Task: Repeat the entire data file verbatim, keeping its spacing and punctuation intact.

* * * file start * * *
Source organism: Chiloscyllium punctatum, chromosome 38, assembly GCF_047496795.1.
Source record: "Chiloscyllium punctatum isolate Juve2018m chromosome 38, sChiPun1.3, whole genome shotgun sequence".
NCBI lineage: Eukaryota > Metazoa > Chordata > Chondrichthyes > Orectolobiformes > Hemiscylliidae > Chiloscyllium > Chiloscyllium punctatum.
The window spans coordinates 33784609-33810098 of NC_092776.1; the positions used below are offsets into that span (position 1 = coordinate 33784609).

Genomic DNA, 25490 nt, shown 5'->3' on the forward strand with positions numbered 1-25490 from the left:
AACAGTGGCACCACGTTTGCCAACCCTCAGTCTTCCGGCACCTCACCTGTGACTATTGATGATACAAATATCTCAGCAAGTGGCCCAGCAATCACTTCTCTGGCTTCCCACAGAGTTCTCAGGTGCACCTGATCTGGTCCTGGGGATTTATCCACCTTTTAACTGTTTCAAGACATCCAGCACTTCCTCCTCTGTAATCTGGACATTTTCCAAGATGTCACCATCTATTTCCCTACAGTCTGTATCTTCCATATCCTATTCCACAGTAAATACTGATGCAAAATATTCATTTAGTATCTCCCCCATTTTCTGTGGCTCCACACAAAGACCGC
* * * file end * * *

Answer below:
Source organism: Chiloscyllium punctatum, chromosome 38, assembly GCF_047496795.1.
Source record: "Chiloscyllium punctatum isolate Juve2018m chromosome 38, sChiPun1.3, whole genome shotgun sequence".
NCBI lineage: Eukaryota > Metazoa > Chordata > Chondrichthyes > Orectolobiformes > Hemiscylliidae > Chiloscyllium > Chiloscyllium punctatum.
The window spans coordinates 33784609-33810098 of NC_092776.1; the positions used below are offsets into that span (position 1 = coordinate 33784609).

Genomic DNA, 25490 nt, shown 5'->3' on the forward strand with positions numbered 1-25490 from the left:
AACAGTGGCACCACGTTTGCCAACCCTCAGTCTTCCGGCACCTCACCTGTGACTATTGATGATACAAATATCTCAGCAAGTGGCCCAGCAATCACTTCTCTGGCTTCCCACAGAGTTCTCAGGTGCACCTGATCTGGTCCTGGGGATTTATCCACCTTTTAACTGTTTCAAGACATCCAGCACTTCCTCCTCTGTAATCTGGACATTTTCCAAGATGTCACCATCTATTTCCCTACAGTCTGTATCTTCCATATCCTATTCCACAGTAAATACTGATGCAAAATATTCATTTAGTATCTCCCCCATTTTCTGTGGCTCCACACAAAGACCGC